Long Range WiFi (long range internet)

by on Feb.01, 2010, under Projects

Long range Wi-Fi is another one of my hobbies. I have successfully installed over 20 projects that range from 600ft to 5 miles. I thought I would post a little bit about how I do this. The 5+ mile links are by far the most fun and they are really quite amazing when they work correctly. I do this for fun and do not really have a business or anything (so far). The main purpose of this is to share a single internet connection between multiple houses however it is a full network that supports file & printer sharing or anything else you would like to do.

Here is a typical 12 dB omni directional antenna on one of my installations. The white box houses the access point. I will use these for the base station if multiple clients are used. This particular antenna links 9 houses that range from 2000ft to 1 mile in range. The antenna is mounted on a roof.

The diagram above shows how the system works. Its just like setting up a wireless router in your house except all the antennas go outside. One house will have the router and internet connection and the “other” houses will connect as clients just like a laptop connects to your home wireless router.Farm

Line of sight is very important. I live out in the country and can see for miles in every direction. A few trees will not interfere much but a forest or huge buildings will severely cripple the signal. The farm in the distance is 1 mile away and has WiFi. I have a perfect signal from where I am standing. Roof top height is more than ample for this technology as long as you have line of sight.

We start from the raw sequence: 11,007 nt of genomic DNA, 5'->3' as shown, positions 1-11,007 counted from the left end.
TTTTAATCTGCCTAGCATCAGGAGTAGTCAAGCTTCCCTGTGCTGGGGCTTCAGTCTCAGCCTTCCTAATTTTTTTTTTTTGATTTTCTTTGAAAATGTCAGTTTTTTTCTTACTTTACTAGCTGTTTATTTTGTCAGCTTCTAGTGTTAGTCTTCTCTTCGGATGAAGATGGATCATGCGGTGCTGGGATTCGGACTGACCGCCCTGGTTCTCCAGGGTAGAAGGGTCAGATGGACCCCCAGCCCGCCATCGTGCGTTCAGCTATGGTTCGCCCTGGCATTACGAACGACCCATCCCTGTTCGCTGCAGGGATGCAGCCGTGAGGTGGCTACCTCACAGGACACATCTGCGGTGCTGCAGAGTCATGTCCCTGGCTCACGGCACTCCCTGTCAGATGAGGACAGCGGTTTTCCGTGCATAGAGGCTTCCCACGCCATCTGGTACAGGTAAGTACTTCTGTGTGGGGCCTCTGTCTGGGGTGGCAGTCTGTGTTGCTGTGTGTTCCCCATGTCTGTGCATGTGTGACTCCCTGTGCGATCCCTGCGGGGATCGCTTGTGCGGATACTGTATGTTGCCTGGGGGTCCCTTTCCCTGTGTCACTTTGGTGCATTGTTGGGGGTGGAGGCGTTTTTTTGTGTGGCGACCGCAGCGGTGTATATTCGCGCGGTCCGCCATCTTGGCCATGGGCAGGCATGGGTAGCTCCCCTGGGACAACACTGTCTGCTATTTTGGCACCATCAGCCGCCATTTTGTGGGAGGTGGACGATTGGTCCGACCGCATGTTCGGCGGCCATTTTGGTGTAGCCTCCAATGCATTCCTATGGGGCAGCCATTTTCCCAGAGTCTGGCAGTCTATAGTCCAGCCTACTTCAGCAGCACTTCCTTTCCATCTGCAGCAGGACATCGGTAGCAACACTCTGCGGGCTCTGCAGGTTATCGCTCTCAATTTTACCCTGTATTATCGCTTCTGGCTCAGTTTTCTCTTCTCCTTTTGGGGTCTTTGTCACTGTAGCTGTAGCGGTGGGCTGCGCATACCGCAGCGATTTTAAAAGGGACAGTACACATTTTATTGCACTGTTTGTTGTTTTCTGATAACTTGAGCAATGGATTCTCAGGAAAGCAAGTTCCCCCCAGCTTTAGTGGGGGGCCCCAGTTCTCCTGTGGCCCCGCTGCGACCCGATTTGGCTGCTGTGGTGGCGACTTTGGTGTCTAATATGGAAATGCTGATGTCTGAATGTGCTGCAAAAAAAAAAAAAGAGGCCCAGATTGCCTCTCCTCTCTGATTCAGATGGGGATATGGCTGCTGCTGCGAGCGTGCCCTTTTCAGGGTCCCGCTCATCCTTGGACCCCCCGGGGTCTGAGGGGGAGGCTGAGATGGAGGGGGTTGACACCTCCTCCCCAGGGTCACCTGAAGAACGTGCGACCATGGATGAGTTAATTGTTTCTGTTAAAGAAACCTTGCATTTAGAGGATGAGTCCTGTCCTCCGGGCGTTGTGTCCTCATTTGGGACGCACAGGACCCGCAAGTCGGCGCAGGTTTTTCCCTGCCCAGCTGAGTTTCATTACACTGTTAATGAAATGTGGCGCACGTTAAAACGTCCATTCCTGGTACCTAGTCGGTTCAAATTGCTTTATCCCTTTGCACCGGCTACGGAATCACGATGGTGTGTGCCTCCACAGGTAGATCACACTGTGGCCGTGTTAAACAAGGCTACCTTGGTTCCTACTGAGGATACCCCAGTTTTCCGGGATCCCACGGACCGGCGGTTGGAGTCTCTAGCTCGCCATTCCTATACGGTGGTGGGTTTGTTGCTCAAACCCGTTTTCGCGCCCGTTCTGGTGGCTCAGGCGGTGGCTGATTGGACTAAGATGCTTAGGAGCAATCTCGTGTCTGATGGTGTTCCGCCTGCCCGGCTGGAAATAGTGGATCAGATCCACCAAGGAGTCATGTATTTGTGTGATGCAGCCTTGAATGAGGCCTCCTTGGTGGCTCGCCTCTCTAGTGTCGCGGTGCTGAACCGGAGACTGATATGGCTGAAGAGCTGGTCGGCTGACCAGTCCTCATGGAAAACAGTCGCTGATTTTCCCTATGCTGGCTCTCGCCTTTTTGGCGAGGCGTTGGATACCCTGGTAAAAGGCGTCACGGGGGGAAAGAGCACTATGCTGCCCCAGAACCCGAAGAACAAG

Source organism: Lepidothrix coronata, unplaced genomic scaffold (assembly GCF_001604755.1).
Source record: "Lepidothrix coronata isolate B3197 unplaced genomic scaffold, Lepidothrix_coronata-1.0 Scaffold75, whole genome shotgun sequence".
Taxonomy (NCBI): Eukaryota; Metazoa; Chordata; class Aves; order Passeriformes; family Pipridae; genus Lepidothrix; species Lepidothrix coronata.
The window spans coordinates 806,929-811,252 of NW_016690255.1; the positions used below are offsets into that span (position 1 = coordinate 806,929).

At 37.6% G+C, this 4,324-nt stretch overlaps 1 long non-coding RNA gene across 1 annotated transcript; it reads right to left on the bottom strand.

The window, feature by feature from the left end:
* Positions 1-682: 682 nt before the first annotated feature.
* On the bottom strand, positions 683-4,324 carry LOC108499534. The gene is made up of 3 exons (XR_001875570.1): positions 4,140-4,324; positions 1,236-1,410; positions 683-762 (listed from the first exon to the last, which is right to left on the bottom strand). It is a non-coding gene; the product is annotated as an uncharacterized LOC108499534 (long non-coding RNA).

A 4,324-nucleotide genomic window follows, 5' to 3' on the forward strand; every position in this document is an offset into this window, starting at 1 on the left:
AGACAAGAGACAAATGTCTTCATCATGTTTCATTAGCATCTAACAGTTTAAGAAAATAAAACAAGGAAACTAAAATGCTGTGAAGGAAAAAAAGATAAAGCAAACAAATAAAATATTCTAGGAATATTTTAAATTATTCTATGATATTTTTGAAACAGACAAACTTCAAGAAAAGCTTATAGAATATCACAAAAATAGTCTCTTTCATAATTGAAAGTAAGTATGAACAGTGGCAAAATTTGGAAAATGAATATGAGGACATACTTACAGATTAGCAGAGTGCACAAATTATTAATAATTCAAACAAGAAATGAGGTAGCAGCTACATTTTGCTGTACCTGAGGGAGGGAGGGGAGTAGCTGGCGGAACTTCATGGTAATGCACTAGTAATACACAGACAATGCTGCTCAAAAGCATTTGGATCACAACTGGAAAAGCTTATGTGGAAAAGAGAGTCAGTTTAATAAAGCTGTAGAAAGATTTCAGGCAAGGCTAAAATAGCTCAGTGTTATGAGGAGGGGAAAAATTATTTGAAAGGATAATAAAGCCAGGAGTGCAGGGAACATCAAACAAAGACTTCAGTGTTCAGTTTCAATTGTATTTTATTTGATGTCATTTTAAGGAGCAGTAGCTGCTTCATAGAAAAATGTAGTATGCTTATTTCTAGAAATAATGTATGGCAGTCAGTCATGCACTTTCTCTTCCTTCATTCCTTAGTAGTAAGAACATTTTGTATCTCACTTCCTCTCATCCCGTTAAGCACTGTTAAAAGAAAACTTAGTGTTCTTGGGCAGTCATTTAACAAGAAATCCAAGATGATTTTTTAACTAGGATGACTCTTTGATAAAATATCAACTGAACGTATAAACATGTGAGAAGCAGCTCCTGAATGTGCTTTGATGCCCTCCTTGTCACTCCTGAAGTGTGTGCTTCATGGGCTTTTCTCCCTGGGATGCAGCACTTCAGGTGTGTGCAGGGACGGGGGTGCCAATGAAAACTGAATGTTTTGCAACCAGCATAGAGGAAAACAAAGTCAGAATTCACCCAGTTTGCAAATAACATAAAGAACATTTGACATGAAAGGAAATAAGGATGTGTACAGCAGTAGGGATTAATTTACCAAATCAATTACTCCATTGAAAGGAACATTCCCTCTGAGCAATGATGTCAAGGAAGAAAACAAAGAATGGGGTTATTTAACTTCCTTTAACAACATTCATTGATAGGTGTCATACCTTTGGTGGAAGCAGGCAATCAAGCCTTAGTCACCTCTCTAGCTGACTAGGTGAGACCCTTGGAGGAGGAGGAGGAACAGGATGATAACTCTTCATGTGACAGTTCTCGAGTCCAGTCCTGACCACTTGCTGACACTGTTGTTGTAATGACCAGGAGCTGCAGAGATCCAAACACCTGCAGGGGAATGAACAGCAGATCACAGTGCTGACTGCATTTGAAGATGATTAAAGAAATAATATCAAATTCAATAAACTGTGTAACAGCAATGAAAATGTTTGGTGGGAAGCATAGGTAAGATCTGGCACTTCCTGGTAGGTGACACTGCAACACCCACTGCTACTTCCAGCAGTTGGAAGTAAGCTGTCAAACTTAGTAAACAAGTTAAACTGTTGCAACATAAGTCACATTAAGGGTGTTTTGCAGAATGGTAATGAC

Houses that are clients get a panel antenna. It’s about 12dBi gain and is directional. I just aim it at the base station antenna and it works perfect. The AP mounts inside this particular panel antenna.

Inside the panel antenna is the Access Point (AP). Signal loss is huge in the antenna wire so you want to keep your antenna wire as short as possible. Mounting the AP inside the antenna is a great way to minimize signal loss. All I do now is run cheap Cat5e cable from the inside computer to the antenna on the roof. This antenna is a “Rootenna” and cost about $30. I have bought about 15 of these and they are excellent.

Here is another panel type antenna on a house. This one does not have an inside spot for the AP so I had to mount the AP in a separate box under the antenna. It still works perfect.